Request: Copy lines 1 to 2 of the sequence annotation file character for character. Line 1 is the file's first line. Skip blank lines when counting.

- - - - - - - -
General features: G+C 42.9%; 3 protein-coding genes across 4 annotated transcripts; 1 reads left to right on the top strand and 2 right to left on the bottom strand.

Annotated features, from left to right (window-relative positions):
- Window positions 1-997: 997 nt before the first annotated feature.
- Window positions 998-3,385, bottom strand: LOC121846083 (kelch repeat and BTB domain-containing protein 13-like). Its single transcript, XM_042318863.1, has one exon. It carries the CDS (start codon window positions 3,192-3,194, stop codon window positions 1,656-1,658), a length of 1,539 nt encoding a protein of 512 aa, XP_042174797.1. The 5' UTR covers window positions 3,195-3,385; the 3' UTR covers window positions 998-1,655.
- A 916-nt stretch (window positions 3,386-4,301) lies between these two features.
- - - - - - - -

General features: G+C 42.9%; 3 protein-coding genes across 4 annotated transcripts; 1 reads left to right on the top strand and 2 right to left on the bottom strand.

Annotated features, from left to right (window-relative positions):